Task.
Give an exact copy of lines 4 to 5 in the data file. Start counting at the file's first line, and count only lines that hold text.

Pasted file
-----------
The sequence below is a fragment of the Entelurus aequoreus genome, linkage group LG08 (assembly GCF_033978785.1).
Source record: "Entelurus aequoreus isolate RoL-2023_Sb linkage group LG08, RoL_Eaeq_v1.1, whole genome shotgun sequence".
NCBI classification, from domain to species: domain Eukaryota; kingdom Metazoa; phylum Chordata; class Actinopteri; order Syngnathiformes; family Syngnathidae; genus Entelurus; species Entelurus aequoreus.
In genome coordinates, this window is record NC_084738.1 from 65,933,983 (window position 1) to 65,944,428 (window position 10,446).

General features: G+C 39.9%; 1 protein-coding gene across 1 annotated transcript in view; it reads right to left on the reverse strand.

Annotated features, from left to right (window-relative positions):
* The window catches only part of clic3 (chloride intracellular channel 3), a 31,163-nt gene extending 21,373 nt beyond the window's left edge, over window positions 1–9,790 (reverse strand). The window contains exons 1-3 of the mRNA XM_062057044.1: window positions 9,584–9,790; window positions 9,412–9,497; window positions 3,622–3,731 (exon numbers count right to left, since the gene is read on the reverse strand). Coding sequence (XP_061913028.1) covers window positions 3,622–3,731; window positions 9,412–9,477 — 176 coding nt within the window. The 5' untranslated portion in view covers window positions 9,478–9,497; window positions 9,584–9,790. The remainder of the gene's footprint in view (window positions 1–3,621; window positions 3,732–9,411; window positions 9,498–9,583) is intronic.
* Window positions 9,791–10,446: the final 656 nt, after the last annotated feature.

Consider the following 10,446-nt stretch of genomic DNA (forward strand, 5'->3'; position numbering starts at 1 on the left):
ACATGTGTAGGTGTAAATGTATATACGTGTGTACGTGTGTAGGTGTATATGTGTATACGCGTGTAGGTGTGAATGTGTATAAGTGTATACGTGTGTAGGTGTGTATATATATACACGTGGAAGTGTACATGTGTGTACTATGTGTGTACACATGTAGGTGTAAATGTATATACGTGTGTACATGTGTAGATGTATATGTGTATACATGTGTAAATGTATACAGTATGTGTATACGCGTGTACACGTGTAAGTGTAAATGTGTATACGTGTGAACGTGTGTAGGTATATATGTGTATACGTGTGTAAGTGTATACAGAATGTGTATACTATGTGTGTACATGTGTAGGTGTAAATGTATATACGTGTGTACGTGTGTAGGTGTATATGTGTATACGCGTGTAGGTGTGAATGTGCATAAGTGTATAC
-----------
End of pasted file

In genome coordinates, this window is record NC_084738.1 from 65,933,983 (window position 1) to 65,944,428 (window position 10,446).

General features: G+C 39.9%; 1 protein-coding gene across 1 annotated transcript in view; it reads right to left on the reverse strand.